Southwest airlines CEO Gary Kelly told reporters this week that Southwest had made an estimated $1 billion in revenue by not charging bag fees. Kelly claims his airline's policy has stolen market share from competitors, all of whom charge fees for checked bags (though JetBlue offers one free bag). With that in mind, Kelly says Southwest plans to ratchet up its "Bags Fly Free" message by placing decals that read "Free Bags Fly Here" on some 50 planes, as well as similar banners on tarmac luggage carts.
At the same time, Kelly warned of high fuel prices this summer—which, you may recall, were the impetus for the industrywide rash of bag fees in the first place. Fuel isn't terribly expensive right now, and has actually come down a bit over the past month, but the overall trend over the last year or so has been upward. With so many airlines seemingly hanging on by a thread, a sudden spike or even a continued upward trend could mean big problems.
Of course, the real attention-grabber here is that $1 billion figure. Has Southwest really stolen $1 billion in revenue by not charging bag fees? Well, maybe. Remember that bag fees have been around for over two years, so that's a long period of time for a successful airline to work with. Factor in that the airline is in the midst of a sharp turnaround, after what was a difficult year in 2009, and the case grows stronger. Kelly said that bookings for 2010 are healthy, and that he expects Southwest to be quite profitable. So the $1 billion figure is certainly possible, though Kelly could easily be rounding up for the sake of a good sound bite.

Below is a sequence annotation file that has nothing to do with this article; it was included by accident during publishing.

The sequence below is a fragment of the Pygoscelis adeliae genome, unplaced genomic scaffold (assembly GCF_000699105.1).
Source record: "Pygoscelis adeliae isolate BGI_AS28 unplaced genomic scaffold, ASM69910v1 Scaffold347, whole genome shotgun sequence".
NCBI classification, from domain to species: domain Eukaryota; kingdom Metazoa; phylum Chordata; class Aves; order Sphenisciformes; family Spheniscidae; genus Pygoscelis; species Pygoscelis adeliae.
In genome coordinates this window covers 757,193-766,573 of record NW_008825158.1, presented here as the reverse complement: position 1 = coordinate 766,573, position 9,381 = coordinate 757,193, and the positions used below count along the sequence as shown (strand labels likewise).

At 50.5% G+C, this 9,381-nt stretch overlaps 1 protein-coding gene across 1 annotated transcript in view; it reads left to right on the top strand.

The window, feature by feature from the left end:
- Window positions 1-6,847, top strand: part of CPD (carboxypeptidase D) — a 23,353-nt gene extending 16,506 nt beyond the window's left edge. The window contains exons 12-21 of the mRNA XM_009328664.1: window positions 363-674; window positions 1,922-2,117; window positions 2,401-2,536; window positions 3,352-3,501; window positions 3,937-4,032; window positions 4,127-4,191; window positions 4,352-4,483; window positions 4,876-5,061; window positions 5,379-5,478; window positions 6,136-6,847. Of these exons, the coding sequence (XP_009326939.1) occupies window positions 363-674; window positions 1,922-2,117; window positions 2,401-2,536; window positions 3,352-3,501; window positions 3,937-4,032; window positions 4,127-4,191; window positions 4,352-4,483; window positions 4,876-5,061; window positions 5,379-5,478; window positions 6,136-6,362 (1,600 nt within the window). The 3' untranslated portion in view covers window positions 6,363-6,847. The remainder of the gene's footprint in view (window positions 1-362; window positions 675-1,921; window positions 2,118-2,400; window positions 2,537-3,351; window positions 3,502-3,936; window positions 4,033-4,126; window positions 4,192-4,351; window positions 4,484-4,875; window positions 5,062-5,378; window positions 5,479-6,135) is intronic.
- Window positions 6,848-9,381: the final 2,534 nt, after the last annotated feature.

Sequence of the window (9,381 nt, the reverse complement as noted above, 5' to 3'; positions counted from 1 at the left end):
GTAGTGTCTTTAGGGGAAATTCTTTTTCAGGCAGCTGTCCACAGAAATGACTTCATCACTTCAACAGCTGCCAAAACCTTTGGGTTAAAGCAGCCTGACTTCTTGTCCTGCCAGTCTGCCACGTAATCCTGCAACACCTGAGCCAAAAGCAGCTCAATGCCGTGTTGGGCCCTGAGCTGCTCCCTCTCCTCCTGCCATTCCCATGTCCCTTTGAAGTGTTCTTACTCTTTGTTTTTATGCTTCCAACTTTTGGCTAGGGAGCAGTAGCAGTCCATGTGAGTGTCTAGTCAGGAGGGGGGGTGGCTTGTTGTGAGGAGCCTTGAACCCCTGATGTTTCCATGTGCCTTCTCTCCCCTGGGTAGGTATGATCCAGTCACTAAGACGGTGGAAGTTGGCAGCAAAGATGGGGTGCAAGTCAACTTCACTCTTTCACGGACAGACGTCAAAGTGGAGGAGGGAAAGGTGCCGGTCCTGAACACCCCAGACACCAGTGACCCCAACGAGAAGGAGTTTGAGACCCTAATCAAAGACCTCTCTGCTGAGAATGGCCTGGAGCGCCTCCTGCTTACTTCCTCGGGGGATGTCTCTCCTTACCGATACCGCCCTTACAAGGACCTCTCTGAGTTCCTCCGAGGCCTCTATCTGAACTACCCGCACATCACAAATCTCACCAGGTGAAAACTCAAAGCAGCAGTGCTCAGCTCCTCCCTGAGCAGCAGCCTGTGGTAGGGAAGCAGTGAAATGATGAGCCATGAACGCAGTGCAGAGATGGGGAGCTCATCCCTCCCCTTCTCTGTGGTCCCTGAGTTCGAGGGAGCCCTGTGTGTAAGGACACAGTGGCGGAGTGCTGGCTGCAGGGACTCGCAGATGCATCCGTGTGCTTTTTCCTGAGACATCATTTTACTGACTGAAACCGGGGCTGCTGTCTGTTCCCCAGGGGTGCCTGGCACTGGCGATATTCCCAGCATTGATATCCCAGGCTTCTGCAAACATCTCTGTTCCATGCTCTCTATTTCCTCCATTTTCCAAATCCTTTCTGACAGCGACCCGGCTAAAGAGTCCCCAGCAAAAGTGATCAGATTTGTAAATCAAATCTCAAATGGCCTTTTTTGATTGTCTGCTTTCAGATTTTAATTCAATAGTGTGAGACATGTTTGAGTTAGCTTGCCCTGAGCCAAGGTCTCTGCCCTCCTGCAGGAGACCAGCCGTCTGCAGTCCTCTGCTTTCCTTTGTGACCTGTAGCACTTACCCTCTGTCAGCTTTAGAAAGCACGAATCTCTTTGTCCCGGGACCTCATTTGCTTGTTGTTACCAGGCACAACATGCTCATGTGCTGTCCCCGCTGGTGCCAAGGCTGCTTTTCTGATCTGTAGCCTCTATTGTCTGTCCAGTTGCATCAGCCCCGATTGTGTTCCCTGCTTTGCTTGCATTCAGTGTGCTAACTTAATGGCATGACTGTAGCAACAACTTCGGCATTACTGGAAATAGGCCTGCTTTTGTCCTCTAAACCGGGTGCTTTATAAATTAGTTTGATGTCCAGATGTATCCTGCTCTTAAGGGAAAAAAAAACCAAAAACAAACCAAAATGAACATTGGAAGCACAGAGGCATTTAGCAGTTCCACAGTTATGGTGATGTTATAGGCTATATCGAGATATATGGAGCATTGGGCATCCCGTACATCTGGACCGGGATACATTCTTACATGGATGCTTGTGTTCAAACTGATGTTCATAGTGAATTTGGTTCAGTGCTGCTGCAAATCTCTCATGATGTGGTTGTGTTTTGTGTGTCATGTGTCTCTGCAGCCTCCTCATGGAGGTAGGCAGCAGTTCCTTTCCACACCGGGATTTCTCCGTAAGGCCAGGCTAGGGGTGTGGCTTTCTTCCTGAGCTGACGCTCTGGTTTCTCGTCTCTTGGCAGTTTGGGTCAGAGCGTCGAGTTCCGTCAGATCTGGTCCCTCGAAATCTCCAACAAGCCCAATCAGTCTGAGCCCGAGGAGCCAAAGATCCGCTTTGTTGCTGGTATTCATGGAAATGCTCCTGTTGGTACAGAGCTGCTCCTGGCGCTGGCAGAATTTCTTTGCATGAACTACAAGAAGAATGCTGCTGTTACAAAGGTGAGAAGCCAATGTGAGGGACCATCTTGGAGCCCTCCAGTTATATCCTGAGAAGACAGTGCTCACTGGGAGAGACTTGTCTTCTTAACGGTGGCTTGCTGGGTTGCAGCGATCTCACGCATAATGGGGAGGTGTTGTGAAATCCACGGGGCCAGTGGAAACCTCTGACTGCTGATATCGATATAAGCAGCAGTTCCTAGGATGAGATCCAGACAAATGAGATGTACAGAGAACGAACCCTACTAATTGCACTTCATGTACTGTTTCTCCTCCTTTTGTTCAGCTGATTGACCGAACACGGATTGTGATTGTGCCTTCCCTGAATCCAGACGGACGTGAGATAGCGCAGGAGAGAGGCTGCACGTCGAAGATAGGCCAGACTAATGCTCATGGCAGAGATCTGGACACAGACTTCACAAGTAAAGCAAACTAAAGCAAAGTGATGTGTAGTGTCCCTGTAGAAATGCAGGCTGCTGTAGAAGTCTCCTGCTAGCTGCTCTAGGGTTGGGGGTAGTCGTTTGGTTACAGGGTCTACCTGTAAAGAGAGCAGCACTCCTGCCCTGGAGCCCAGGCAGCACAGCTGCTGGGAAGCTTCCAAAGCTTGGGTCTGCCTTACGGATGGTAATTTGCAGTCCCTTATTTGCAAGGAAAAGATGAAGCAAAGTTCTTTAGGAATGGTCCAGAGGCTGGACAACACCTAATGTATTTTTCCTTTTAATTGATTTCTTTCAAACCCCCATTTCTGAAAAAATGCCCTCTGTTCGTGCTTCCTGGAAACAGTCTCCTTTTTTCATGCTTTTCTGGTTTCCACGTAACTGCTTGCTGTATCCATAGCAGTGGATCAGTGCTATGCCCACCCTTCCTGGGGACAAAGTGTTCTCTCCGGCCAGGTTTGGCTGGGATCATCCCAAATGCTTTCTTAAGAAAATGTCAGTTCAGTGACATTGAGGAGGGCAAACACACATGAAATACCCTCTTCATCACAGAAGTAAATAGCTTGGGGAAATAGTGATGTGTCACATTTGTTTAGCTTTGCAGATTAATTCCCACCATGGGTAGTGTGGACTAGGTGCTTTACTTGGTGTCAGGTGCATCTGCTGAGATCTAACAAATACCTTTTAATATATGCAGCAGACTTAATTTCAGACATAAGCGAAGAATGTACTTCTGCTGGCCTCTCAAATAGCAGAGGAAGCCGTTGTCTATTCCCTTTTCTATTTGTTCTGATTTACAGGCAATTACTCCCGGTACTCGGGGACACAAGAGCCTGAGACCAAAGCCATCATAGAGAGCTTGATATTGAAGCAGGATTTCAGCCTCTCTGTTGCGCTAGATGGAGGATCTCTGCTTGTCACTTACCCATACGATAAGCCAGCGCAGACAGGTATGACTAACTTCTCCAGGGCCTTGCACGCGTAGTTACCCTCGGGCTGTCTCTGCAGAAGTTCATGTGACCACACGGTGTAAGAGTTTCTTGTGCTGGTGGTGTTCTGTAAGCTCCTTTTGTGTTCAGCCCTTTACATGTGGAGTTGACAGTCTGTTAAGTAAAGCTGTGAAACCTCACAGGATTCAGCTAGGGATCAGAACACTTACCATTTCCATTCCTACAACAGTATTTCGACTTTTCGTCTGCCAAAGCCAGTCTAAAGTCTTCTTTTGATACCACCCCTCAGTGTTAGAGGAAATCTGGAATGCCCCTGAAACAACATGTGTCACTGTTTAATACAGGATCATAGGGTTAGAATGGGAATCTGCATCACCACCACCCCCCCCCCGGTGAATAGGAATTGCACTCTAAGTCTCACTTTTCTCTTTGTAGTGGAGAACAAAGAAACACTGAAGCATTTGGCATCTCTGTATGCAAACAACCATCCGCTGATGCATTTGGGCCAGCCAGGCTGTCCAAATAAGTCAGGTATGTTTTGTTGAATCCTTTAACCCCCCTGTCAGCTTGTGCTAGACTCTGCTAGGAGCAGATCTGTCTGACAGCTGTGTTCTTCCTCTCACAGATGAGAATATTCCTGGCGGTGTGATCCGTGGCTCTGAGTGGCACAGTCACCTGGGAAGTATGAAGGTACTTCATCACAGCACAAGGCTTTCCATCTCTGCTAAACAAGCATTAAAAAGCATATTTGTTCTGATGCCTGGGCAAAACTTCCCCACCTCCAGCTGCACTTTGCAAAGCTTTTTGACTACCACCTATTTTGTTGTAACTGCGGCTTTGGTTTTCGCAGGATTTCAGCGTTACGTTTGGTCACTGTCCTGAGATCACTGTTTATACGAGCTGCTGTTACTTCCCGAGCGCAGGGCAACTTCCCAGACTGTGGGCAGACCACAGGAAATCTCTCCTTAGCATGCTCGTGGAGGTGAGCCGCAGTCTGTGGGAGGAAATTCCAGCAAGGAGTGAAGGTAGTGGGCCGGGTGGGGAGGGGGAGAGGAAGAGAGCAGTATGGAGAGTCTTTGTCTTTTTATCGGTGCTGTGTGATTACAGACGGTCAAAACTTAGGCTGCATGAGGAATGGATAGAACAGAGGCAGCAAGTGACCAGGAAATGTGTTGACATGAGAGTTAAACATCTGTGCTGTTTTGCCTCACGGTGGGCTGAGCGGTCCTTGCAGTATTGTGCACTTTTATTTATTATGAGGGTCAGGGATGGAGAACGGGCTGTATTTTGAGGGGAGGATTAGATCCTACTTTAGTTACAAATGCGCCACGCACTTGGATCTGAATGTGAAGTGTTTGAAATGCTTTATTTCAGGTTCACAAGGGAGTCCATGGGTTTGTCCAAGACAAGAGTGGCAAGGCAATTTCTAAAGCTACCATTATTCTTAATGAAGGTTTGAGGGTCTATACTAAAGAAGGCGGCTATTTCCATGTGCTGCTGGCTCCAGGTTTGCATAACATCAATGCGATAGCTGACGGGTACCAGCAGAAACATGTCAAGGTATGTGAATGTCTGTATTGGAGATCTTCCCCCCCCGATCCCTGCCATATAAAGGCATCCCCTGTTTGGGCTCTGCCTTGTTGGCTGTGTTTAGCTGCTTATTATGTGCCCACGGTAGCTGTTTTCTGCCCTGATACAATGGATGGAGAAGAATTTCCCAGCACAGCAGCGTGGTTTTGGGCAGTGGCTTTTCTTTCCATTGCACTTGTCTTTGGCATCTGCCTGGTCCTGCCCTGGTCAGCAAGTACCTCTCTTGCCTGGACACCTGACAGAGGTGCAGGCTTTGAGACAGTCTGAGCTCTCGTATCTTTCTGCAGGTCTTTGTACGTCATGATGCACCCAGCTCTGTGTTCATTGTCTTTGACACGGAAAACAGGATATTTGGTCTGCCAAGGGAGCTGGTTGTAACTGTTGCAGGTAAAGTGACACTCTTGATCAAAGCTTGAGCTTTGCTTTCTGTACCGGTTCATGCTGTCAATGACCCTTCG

Readers, what do you think? Is Southwest's lack of baggage fees a strong enough draw to bring in that kind of marketshare? What do you think about the carrier advertising its bag policy on its planes?